Verse 7. "God shall bless us " - He shall ever be speaking good to us, and ever showering down good things upon us.
The last clause of the sixth verse should be joined to the seventh, as it is in several of the Versions, and should be in all. Many of the fathers, and several commentators, have thought that there is a reference to the Holy Trinity in the triple repetition of the word GOD: "God, our God, shall bless us; God shall bless us;" thus paraphrased in the old Psalter: "Blis us God the Fader: and our God the sone: and blis us and multipli us God the Hali Gast; that swa drede him God, all the endis of erth; for he wil comme to deme rightwysly that unrightwysly was demed. He that kan drede him, he eesses noght to lufe him." When or by whom this Psalm was written cannot be ascertained. It seems to be simply a prophecy concerning the calling of the Gentiles, the preaching of the apostles, and the diffusion and influence of Christianity in the world. It is a fine piece of devotion; and it would be nearly impossible to read or repeat it with a cold and unaffected heart.
ANALYSIS OF THE SIXTY SEVENTH PSALM
"This Psalm may be divided into three parts: " - I. A general prayer, ver. 1. And the reason of it, ver. 2.
II. A double vow, ver. 3, 4. With the reason. The vow repeated, ver. 6.
III. The effects that were to follow, ver. 6, 7.
1. The first part, a prayer for mercy: "God be merciful to us!" for God's mercy is the fountain of all our blessings.
2. Then bless us through that mercy with temporal and spiritual good.
3. "Cause his face to shine." Give us a sense of thy approbation.
4. Let these blessings be extended to all men. For this reason:
1. "That thy way," thy will, word, worship, &c., "may be known upon earth." 2. "Thy saving health," the redemption by Christ, "to all nations." II. Then shall God be honoured; one will readily flow from the other; for mercy brings knowledge of God and his goodness; and this knowledge brings praise. This verse is emphatic: - 1. In respect of the object; "Thee," not strange gods.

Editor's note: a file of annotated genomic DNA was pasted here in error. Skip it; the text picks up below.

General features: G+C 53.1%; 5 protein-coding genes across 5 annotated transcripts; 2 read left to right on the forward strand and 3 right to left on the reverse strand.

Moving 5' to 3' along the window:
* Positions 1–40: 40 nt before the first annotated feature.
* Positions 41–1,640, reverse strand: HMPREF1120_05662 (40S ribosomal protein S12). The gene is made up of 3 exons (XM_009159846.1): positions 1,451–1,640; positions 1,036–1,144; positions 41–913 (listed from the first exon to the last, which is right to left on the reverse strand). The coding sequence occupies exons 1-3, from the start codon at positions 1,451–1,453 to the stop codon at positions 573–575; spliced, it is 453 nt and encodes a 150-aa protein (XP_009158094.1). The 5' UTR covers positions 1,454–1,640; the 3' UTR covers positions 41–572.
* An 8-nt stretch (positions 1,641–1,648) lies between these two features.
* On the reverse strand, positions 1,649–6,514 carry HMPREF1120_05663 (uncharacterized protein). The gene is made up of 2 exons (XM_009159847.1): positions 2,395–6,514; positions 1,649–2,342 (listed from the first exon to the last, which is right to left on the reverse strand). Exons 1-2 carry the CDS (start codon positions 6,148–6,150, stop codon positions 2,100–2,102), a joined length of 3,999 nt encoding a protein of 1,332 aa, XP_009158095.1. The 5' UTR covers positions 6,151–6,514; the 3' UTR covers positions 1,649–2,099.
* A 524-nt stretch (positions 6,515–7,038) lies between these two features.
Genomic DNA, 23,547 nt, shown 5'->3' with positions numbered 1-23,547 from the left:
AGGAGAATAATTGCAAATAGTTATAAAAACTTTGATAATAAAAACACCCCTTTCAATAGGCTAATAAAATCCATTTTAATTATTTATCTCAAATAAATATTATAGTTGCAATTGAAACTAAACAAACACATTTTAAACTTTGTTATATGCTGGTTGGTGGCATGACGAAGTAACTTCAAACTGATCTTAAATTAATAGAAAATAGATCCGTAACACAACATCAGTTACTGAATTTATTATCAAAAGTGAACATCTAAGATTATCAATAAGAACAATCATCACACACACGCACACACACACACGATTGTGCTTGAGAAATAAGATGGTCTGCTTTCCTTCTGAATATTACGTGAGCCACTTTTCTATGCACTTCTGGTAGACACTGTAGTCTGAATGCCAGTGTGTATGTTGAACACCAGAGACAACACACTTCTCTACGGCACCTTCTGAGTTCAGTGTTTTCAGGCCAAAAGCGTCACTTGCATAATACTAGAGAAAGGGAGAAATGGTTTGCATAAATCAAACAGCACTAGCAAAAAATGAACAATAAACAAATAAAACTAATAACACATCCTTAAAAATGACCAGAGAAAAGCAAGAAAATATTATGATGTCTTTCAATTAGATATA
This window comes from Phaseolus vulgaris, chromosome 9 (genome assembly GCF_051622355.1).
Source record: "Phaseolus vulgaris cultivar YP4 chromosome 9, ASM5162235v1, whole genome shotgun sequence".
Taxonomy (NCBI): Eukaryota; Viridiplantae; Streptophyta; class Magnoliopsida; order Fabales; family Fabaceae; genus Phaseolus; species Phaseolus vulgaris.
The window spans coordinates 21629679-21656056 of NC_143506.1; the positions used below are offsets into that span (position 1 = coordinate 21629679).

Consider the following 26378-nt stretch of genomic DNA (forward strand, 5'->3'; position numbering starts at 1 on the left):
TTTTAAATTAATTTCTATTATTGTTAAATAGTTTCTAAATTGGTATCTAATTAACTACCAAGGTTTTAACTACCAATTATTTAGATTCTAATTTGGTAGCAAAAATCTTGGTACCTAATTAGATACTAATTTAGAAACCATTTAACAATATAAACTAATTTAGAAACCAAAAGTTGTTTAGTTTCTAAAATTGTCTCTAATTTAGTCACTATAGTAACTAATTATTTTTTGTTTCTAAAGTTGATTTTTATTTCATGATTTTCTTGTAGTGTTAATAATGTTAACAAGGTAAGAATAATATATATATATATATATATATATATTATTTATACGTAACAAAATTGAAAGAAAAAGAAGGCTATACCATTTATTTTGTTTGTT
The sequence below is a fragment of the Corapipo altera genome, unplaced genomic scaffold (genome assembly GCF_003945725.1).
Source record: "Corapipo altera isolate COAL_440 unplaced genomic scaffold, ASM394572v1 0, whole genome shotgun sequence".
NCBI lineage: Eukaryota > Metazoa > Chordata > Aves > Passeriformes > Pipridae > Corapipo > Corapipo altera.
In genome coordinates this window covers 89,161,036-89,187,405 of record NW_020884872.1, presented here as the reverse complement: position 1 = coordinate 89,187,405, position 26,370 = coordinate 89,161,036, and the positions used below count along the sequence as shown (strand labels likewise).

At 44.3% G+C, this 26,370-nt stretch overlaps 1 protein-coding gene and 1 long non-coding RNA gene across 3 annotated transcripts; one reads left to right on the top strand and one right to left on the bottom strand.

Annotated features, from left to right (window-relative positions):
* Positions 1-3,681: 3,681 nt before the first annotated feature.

2. ALL shall praise-not mutter or meditate praise, but make it illustrious.
3. This should be done frequently, an example of which we have in this Psalm.
4. It should be done cheerfully, with a glad heart; not words merely, but affections of praise.
For this also he gives a reason which is two-fold: - 1. His equity in judging: "Thou shalt judge the people righteously." 2. His wisdom in governing. Thou shalt lead them, µjnt tanchem, thy government shall be full of wise teaching: "Wisdom and knowledge shall be the stability of his times." III. The effects of his blessing, and our praise.
1. "The earth shall yield her increase:" the people shall be multiplied; the harvests shall be ample, and the Church shall overflow with converts.
2. God shall bless this increase; for, without this, temporal blessings may become a curse. He doubles this that it may not be forgotten.
3. The last and finest effect is, that God shall be worshipped over all the earth: "All the ends of the earth shalt fear him." Amen. The fear of God is frequently Used to express the whole of his worship.